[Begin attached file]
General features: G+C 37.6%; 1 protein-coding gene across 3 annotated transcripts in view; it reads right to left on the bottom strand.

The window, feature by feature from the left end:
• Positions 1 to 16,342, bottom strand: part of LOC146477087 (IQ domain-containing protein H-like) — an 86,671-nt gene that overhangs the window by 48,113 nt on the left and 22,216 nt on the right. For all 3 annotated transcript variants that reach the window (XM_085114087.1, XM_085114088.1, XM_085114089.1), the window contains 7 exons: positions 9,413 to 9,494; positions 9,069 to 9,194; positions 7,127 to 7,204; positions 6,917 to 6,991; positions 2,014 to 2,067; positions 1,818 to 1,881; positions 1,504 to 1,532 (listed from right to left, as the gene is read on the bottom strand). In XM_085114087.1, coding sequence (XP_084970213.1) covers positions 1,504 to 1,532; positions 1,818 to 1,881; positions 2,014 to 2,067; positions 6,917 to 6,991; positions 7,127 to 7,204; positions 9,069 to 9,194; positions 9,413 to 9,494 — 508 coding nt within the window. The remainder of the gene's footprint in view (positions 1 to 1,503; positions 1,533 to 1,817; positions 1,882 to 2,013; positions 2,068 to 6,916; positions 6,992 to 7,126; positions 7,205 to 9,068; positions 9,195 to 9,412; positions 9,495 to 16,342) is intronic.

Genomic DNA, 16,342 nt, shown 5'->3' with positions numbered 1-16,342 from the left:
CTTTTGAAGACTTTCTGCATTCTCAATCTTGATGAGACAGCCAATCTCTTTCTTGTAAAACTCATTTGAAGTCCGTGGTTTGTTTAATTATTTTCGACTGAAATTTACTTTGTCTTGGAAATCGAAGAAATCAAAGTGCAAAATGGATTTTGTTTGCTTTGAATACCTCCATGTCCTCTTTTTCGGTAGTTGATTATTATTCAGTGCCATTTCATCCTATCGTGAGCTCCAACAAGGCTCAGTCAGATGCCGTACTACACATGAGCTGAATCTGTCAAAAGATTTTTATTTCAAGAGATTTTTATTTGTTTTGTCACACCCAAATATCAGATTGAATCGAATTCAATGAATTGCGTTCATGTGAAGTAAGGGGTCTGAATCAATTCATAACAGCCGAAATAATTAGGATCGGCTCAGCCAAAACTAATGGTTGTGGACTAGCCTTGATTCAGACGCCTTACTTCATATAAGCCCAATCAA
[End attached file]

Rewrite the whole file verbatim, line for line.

General features: G+C 37.6%; 1 protein-coding gene across 3 annotated transcripts in view; it reads right to left on the bottom strand.

The window, feature by feature from the left end:
• Positions 1 to 16,342, bottom strand: part of LOC146477087 (IQ domain-containing protein H-like) — an 86,671-nt gene that overhangs the window by 48,113 nt on the left and 22,216 nt on the right. For all 3 annotated transcript variants that reach the window (XM_085114087.1, XM_085114088.1, XM_085114089.1), the window contains 7 exons: positions 9,413 to 9,494; positions 9,069 to 9,194; positions 7,127 to 7,204; positions 6,917 to 6,991; positions 2,014 to 2,067; positions 1,818 to 1,881; positions 1,504 to 1,532 (listed from right to left, as the gene is read on the bottom strand). In XM_085114087.1, coding sequence (XP_084970213.1) covers positions 1,504 to 1,532; positions 1,818 to 1,881; positions 2,014 to 2,067; positions 6,917 to 6,991; positions 7,127 to 7,204; positions 9,069 to 9,194; positions 9,413 to 9,494 — 508 coding nt within the window. The remainder of the gene's footprint in view (positions 1 to 1,503; positions 1,533 to 1,817; positions 1,882 to 2,013; positions 2,068 to 6,916; positions 6,992 to 7,126; positions 7,205 to 9,068; positions 9,195 to 9,412; positions 9,495 to 16,342) is intronic.

Genomic DNA, 16,342 nt, shown 5'->3' with positions numbered 1-16,342 from the left:
CTTTTGAAGACTTTCTGCATTCTCAATCTTGATGAGACAGCCAATCTCTTTCTTGTAAAACTCATTTGAAGTCCGTGGTTTGTTTAATTATTTTCGACTGAAATTTACTTTGTCTTGGAAATCGAAGAAATCAAAGTGCAAAATGGATTTTGTTTGCTTTGAATACCTCCATGTCCTCTTTTTCGGTAGTTGATTATTATTCAGTGCCATTTCATCCTATCGTGAGCTCCAACAAGGCTCAGTCAGATGCCGTACTACACATGAGCTGAATCTGTCAAAAGATTTTTATTTCAAGAGATTTTTATTTGTTTTGTCACACCCAAATATCAGATTGAATCGAATTCAATGAATTGCGTTCATGTGAAGTAAGGGGTCTGAATCAATTCATAACAGCCGAAATAATTAGGATCGGCTCAGCCAAAACTAATGGTTGTGGACTAGCCTTGATTCAGACGCCTTACTTCATATAAGCCCAATCAA